Mills Oakland Census Exercise I

Mills lies in census tract 4078. The tracts around it are shown below.

4069 060014069 Lower Hills Redwood Heights
4070 060014070 Fruitvale Allendale
4076 060014076 Central East Oakland Fairfax
4077 060014077 Central East Oakland Maxwell Park
4078 060014078 Central East Oakland Mills College
4079 060014079 Lower Hills Redwood Heights
4082 060014082 Central East Oakland Millsmont
4083 060014083 Elmhurst Dimond
4087 060014087 Central East Oakland Havenscourt

Stop and Think: Decode the Tract number 060014083.

Go to the US Census Bureau's American Fact Finder Website.


Select Advanced Search

Let's specify the geographic level we want first. We can get data at the state level, county level, and many other levels of aggregation. We will opt for the census tract level.
And then we specify the exact tracts we want - use control-click on Windows or command-click on MacOS.


Next we have to specify the data we want.


How to read the listing:


Column one contains the abbreviated name of the table or dataset. You will often refer to a table by this name. The next column is the extended name. The right-most column tells us the larger dataset or project or study from which the table is derived. Clicking on the info icon at the end of the row brings up some meta-data about the table. This is often very useful information.

Even at this stage we will get lots of data - pages of listings.


We are interested in "tenure" data (whether a housing unit is owner occupied or renter occupied) from summary tape file 1 of the 2010 census. We have to page forward several pages to find this data. This data is table "H4" - the H stands for "housing." The info is available from several different surveys; we select the 2010 census data.


And OILA! here's the data table


But sometimes we would like the data "in the other direction." This is called "transposing" the table (exchanging rows and columns). We have some actions we can take, one of which is transpose:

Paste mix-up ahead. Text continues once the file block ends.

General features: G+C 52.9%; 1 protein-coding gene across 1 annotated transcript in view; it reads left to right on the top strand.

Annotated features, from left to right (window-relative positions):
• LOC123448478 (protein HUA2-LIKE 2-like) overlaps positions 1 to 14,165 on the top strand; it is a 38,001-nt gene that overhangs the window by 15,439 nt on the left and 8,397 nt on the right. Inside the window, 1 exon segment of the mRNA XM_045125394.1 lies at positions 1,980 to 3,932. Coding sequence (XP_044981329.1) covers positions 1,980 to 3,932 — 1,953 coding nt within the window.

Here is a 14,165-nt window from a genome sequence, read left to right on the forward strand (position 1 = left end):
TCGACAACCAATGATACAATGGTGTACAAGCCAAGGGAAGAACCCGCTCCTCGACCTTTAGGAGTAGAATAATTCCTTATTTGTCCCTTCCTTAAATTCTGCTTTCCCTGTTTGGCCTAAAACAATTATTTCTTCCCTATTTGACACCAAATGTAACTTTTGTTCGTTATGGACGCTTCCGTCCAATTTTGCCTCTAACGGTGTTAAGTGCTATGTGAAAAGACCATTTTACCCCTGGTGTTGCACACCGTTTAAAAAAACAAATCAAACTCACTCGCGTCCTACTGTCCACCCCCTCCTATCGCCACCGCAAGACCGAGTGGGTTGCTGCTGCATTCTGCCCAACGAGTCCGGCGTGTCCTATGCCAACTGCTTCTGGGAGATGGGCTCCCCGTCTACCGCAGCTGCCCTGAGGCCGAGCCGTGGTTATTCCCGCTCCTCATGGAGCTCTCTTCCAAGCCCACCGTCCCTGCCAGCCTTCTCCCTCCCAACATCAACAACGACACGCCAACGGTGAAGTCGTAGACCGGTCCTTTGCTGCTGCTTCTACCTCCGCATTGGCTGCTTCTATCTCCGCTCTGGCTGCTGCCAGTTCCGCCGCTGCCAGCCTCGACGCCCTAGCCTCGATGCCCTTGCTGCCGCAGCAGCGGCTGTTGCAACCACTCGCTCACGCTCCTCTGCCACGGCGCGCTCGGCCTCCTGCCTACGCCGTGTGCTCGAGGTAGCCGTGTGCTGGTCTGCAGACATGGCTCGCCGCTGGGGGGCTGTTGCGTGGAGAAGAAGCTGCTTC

And here's the table transposed. This is generally the form we will want the data in because in a GIS dataset the rows correspond to features (in this case, census tracts) and the columns are fields or attributes of each feature. That's how the transposed table is set up.


Before you move on, hover over the buttons at the top of the columns to see what they do. Try them out.


Next, back on the Actions menu, click download. We'll download the file WITH descriptive names in CSV (comma separated values) format.

Stop and Think: Why might the file be called DEC_10_SF1_H4?

Open these three files:

  • DEC_10_SF1_H4_with_ann.csv
  • DEC_10_SF1_H4_metadata.csv
  • DEC_10_SF1_H4.txt

The first is the data. Take note of its rows and columns. The second is metadata.

Stop and Think: Based on this example, how would you define "metadata"?

The third is a bit more metadata.

We should keep this info together. In Excel, right click on the worksheet tab at the bottom of the metadata spreadsheet.


Finally, copy and paste the contents of DEC_10_SF1_H4.txt below the data in the metadata worksheet. You can now save the file AS a regular Excel file (File>Save As…).